Chipotle Joe is on my shit list.

But now were almost two months in, and I still have yet to receive anything.

I’m wondering what I did to deserve this kind of treatment.

Don’t you always reward the best players on the team with the MVP trophy?  Don’t you always give the promotion to the person who deserves it most?  Don’t you care at all about people who love burritos?

My conclusion is that Chipotle does not care.  And I may be asking a lot, but I’m asking all of you to boycott them.

Or just be on my side with this one.  I know I may sound a little off the sane wagon, and by a little, I mean I’m fully aware that I’ve probably been blacklisted by Chipotle.

But I just need to feel validated. I need to know that what I’ve done cannot be ignored and I deserve my Lifetime Member pin!

What do you think?  Am I really crazy?  Or is Chipotle wrong? (Think before you answer, or you may be receiving one of these letters, and no one wants that.)


Burritos After Dark.

Disclaimer: This is a true story about one time when I was hungry.  When I’m hungry, I do not think clearly. As a result, I may or may not have found myself romantically linked to the delivery man.

One night, in the cozy one-bedroom apartment where I had invited myself to sleep over, my friend Loren and I found ourselves miraculously hungry.  We had an entire day filled with activities – both good and bad – and a midnight snack was the sole solution to all of our problems. 

“Burritos.” I demanded.  Loren agreed, nodding her head in approval.

We ordered our late night Mexican feast online, and got a confirmation and a delivery estimate of one hour.  But time moved at what seemed like a glacial pace.  Seconds barely turned into minutes, and even though the hour was drawing near, my cell phone was not ringing to signify that my post-dinner fast was over.

Loren looked over at me in realization, and informed me of society’s bi-annual observance of modern day time travel,  “It’s Daylight Savings, Meg, we just fell back an hour.”

“It’s technically 1am.” She mentioned, pointing at the clock, even though it clearly showed the little hand at the 2.  “Does this mean my burrito is going to take another hour?” The question came out of my mouth in the same tone that children use when asking for their mothers’ permission to eat thirds from the Thanksgiving dessert buffet.

“We should just call and find out,” she suggested in a rational, adult tone, “he could be on his way right now.”  Slightly panicked, I picked up the phone and dialed.  It rang, and rang, and rang, until finally, the answering machine picked up, “Hello, you’ve reached Burrito Taqueria, please leave a message.”

I was not prepared for this.  So I did what any sane, hungry, person would do in that situation; I left a message.

“Uhhmm, yes, hi, my name is Meg. I ordered two burritos about an hour and a half ago,” I sounded stern, I think, “I was just wondering if you guys observed Daylight Savings? Because I’m very hungry, and don’t know if I can wait an–” I hung up mid thought.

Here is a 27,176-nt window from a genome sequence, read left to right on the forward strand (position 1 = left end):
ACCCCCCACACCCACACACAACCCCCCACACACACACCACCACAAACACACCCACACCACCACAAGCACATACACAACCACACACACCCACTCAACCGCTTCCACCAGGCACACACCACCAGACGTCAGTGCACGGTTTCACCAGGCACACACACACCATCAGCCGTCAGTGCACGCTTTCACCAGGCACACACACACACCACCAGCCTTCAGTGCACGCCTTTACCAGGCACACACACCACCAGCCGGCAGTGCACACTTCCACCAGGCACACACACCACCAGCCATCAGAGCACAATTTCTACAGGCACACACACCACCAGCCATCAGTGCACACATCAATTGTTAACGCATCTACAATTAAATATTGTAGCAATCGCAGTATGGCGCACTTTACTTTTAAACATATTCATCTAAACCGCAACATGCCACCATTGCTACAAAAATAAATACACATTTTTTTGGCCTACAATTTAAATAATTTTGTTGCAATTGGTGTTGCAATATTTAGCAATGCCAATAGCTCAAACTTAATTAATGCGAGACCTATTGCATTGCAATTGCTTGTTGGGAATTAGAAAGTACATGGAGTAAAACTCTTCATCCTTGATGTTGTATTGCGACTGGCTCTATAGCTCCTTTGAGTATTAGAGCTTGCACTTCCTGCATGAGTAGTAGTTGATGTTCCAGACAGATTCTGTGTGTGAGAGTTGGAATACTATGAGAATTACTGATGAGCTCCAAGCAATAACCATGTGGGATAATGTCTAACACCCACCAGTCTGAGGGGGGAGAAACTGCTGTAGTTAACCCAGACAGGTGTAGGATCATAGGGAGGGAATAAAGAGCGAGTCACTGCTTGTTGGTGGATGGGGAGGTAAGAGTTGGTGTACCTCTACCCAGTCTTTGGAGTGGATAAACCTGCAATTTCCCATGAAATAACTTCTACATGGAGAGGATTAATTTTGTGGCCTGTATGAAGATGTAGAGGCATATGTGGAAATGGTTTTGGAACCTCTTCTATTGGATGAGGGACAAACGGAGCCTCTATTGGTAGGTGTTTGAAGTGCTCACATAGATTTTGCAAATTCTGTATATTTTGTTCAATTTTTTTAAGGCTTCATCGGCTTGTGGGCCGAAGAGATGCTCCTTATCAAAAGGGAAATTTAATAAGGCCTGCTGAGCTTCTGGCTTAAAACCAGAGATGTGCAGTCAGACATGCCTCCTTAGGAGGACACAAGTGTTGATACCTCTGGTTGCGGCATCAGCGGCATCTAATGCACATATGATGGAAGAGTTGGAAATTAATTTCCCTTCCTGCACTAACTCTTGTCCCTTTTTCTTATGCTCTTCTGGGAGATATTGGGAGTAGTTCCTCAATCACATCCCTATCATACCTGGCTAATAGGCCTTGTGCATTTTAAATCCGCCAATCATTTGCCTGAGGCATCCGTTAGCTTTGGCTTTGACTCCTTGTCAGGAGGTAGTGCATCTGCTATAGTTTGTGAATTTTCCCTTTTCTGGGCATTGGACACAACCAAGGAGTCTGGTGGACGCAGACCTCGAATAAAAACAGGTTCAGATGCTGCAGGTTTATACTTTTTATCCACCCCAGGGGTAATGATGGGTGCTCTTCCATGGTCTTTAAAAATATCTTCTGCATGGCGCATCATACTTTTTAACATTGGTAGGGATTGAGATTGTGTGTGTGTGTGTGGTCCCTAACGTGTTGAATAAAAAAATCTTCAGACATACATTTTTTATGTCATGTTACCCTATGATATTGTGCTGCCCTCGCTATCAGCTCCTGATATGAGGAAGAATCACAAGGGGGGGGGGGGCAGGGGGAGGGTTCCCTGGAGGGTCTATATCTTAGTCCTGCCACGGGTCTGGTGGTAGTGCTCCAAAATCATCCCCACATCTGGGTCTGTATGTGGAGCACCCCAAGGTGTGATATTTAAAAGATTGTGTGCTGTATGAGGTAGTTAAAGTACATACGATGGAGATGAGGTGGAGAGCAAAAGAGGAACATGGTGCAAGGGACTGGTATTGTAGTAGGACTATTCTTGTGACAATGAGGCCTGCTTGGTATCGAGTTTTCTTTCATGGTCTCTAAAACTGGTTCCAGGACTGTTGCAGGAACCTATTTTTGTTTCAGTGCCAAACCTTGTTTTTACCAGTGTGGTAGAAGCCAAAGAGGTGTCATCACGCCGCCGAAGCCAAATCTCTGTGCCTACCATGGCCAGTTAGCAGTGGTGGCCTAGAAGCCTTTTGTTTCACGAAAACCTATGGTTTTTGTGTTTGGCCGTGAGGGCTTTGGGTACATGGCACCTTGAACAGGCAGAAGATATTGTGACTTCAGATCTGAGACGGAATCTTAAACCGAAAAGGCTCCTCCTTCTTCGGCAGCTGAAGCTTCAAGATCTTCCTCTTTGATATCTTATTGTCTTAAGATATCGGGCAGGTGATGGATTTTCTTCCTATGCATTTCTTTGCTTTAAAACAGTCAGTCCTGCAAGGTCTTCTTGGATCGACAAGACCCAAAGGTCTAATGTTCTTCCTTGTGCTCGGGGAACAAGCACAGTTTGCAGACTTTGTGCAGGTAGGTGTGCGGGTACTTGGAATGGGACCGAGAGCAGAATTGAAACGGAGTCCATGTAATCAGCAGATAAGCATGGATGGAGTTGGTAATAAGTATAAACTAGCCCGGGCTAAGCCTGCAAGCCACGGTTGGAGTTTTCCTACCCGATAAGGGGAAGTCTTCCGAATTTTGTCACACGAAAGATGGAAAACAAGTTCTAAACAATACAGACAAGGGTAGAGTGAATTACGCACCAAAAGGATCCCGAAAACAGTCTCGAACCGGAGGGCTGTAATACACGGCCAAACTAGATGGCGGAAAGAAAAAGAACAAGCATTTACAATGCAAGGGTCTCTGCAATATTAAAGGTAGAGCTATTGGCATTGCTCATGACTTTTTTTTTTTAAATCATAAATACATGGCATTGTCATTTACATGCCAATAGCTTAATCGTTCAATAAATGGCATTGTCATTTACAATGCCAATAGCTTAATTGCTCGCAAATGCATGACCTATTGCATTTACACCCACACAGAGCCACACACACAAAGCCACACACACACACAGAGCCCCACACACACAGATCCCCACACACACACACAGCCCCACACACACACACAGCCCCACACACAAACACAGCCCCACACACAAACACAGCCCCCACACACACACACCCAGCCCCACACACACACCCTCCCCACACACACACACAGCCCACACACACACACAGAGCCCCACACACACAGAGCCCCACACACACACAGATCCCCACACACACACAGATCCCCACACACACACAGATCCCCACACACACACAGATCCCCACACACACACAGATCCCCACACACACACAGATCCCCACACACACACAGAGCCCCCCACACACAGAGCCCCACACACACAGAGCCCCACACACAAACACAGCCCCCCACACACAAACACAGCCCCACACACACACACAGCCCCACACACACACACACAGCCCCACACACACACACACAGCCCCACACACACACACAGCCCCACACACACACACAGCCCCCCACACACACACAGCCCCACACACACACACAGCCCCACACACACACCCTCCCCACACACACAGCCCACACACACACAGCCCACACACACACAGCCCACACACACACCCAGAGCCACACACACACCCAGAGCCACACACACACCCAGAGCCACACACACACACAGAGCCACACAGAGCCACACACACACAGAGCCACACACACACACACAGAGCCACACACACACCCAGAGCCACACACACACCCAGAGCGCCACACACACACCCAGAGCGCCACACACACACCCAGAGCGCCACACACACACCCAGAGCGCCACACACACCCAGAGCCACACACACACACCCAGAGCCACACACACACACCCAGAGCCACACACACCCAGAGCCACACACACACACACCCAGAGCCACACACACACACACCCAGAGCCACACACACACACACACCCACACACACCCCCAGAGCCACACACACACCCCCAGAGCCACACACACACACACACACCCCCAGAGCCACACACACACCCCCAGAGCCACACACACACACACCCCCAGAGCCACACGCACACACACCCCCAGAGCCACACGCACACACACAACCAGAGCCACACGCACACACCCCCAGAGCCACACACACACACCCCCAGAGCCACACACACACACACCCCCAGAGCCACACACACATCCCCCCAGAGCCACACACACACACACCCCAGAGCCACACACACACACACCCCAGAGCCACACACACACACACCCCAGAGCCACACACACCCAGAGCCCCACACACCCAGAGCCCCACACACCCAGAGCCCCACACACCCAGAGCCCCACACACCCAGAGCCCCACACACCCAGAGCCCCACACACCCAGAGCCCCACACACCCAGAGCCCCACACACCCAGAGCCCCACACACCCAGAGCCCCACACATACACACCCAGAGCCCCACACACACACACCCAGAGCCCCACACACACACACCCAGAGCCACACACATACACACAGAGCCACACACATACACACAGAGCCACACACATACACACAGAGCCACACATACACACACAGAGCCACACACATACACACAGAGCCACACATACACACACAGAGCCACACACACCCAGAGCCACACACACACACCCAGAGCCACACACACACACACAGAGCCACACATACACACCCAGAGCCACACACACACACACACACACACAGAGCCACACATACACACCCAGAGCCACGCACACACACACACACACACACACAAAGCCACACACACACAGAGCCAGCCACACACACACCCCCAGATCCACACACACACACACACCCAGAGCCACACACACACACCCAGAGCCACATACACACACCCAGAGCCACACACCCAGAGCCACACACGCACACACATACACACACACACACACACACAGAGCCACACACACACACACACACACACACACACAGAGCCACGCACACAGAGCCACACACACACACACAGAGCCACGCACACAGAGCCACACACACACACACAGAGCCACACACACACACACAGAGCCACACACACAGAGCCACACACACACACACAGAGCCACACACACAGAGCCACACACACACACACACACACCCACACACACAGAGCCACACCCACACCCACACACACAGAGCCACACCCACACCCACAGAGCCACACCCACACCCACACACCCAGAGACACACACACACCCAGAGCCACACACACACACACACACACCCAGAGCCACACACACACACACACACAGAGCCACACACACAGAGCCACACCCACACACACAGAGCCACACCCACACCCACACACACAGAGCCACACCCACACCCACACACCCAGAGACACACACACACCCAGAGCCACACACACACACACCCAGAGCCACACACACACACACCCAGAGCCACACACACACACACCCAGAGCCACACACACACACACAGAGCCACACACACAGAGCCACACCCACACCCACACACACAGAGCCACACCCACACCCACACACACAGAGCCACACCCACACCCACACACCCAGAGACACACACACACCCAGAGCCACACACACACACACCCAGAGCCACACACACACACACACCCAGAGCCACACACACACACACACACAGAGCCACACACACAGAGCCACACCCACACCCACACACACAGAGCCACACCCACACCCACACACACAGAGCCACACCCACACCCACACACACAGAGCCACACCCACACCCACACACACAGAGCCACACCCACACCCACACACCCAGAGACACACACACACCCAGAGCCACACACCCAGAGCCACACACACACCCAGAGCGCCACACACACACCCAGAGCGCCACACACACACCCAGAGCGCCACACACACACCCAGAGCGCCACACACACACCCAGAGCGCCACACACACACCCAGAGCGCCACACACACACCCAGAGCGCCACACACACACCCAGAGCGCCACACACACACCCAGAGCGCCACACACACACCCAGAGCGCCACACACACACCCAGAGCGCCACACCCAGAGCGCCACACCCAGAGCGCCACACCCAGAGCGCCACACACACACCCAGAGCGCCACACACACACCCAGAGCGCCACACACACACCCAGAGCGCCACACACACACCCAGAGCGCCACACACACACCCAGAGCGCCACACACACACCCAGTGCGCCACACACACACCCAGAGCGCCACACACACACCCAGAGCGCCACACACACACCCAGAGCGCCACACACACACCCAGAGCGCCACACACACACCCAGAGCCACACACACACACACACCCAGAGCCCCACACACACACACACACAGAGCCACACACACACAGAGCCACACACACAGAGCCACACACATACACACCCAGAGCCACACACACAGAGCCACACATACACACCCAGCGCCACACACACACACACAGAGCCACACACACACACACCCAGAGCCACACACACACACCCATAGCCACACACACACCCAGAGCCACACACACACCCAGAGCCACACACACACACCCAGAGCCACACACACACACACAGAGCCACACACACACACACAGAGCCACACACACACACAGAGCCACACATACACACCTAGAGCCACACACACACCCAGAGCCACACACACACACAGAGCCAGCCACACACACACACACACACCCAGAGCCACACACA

It was at that moment when I realized what I was saying was being recorded and could be replayed at anyone’s convenience, and my name was on the order. Ending the call was my only choice, even if it was mid-sentence.

I took a sip of wine, got a rush of adult-grape confidence, picked up the phone, and hit redial.

“Hello, Burrito Taqueria, how can I help you?” The man on the other end asked, politely, in a hispanic accent. “Umm, yeah, hi, I just called about five minutes ago,” I responded,  “I just wanted to ask if you had listened to any of your messages recently?”

There was a pause, and in a slightly concerned tone, he responded, “No, why?” I was relieved, and immediately pleaded with him,  “Could you please maybe just go back and delete the message I left on the answering machine” before adding this red-flag statement,  “but also don’t listen to it.”

“Why?” He asked, seriously confused with my request, and probably concerned that I was insane, “Was it offensive?”

“Truthfully, no.  It is just really embarrassing, and I don’t think I want that kind of audio being played at your leisure, sir.” I answered, “But I’m also calling because I’d like to know where my burritos are. It’s been over an hour,”  I added, to make my phone call sound justified, “and I know it’s Daylight Savings, but–”

“What is your name?” he interrupted, as if to look up my order. “Meg.” I answered, helping to give him all my information. “I just wanted to make sure there wasn’t anything wrong with the order.” I was sinking lower and lower into the couch, thinking of the worst possible scenarios in my head.  All involving me, alone, sans burrito.

“Hi Meg, I’m Hugo.” He introduced himself via phone line.

“Where are you from?” I wondered, out loud, accidentally. “I am from Mey-hee-koh.” He answered in an accent.

And then I did whatever happens when someone with an accent speaks to me.  I attempt to replicate it for no apparent reason, and never stop myself until it’s too late.